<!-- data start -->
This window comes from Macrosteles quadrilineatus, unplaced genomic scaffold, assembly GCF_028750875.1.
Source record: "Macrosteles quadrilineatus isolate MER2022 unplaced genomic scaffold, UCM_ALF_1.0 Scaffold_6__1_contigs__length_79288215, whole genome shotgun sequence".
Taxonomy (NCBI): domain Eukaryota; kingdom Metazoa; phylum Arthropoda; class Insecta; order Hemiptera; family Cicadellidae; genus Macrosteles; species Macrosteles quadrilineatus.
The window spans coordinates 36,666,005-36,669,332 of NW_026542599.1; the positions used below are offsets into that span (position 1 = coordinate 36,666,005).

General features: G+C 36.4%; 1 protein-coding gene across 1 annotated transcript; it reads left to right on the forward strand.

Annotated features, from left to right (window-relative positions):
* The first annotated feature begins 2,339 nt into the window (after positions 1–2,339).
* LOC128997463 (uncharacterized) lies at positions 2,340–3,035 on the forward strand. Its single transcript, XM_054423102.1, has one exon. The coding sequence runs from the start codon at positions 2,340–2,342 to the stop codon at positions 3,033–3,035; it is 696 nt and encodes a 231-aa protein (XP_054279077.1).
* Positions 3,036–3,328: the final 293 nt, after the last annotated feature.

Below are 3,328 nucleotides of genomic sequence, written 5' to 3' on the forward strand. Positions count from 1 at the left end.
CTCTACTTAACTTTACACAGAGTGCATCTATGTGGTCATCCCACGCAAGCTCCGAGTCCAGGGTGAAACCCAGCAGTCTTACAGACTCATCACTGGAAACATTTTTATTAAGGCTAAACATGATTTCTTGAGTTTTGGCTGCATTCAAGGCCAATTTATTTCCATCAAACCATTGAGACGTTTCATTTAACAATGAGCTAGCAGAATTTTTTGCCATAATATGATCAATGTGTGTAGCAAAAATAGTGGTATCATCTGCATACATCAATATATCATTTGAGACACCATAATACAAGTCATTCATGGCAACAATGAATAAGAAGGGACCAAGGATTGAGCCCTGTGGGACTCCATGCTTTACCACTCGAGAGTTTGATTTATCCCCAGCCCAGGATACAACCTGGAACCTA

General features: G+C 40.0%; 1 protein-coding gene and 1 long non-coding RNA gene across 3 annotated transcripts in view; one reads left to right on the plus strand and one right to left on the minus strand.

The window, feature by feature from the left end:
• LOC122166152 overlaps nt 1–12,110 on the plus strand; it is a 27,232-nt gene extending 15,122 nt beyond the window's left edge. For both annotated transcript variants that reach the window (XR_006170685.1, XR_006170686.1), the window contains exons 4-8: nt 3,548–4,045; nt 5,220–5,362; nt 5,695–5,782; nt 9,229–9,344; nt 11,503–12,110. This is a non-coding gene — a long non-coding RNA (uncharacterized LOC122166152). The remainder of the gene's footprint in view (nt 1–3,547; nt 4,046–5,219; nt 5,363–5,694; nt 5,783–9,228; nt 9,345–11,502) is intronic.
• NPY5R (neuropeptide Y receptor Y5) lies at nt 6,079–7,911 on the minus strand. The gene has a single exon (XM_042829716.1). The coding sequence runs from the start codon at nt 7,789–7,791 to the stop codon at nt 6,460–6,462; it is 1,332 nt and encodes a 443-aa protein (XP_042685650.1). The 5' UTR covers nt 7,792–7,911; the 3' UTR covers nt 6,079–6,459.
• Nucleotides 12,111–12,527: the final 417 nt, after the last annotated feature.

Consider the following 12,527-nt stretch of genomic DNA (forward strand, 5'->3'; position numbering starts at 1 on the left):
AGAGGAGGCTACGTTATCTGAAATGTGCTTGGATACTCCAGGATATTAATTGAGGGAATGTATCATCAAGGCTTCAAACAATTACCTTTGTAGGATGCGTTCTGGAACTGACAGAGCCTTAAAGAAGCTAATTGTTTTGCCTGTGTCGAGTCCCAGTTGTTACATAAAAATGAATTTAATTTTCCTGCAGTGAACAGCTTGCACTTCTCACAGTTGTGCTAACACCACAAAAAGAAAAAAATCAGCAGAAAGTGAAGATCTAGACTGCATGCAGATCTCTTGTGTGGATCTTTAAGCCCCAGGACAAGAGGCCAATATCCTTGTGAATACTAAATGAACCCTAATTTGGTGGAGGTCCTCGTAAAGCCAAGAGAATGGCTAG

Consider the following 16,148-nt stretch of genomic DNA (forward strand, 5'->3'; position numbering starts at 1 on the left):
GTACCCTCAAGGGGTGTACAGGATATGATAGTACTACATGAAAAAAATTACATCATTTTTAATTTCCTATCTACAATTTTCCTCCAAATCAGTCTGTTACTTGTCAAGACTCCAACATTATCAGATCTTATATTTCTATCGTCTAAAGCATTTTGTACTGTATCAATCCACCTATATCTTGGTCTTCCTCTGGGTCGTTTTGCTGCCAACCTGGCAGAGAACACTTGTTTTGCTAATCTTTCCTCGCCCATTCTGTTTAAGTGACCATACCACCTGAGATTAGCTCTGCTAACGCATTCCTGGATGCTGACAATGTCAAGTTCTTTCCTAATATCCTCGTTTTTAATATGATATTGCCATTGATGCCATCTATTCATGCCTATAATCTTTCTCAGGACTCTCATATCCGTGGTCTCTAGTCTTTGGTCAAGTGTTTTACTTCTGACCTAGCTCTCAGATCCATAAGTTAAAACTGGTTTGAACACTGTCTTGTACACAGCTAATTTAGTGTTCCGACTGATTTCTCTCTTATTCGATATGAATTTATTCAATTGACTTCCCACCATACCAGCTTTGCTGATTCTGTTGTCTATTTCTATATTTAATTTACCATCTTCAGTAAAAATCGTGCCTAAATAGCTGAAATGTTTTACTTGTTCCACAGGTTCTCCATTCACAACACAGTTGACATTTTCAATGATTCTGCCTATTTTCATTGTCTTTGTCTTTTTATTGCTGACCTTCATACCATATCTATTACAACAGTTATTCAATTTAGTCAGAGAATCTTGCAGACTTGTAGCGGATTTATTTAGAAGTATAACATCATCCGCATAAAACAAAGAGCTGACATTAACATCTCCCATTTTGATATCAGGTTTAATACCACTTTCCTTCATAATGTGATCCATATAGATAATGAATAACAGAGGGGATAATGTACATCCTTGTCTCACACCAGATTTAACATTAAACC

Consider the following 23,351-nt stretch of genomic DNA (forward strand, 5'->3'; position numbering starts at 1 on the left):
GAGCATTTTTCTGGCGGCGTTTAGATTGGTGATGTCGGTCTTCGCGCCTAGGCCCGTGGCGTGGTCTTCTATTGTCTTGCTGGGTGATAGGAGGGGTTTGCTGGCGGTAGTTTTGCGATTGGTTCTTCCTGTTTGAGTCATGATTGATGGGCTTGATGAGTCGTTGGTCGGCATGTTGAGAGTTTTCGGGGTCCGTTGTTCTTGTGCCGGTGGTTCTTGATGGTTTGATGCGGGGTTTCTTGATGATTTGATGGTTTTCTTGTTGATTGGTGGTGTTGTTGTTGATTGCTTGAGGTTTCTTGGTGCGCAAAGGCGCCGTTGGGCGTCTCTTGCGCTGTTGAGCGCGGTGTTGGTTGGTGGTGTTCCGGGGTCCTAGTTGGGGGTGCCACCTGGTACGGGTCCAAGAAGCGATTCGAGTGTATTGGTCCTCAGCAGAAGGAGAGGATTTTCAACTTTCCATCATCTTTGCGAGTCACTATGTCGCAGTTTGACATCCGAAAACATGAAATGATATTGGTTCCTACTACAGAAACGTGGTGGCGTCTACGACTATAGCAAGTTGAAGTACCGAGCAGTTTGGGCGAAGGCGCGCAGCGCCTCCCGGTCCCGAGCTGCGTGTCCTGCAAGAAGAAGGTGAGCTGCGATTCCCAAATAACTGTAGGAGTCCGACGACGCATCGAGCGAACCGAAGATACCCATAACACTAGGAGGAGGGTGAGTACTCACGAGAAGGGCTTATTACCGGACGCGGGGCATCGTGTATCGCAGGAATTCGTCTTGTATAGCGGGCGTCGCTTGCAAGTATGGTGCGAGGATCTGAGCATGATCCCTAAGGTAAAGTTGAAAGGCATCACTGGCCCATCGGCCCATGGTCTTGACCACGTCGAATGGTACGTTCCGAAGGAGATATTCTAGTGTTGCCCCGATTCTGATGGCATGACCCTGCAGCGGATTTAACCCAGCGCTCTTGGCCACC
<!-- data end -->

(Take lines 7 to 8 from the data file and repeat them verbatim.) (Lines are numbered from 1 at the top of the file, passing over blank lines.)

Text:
* The first annotated feature begins 2,339 nt into the window (after positions 1–2,339).
* LOC128997463 (uncharacterized) lies at positions 2,340–3,035 on the forward strand. Its single transcript, XM_054423102.1, has one exon. The coding sequence runs from the start codon at positions 2,340–2,342 to the stop codon at positions 3,033–3,035; it is 696 nt and encodes a 231-aa protein (XP_054279077.1).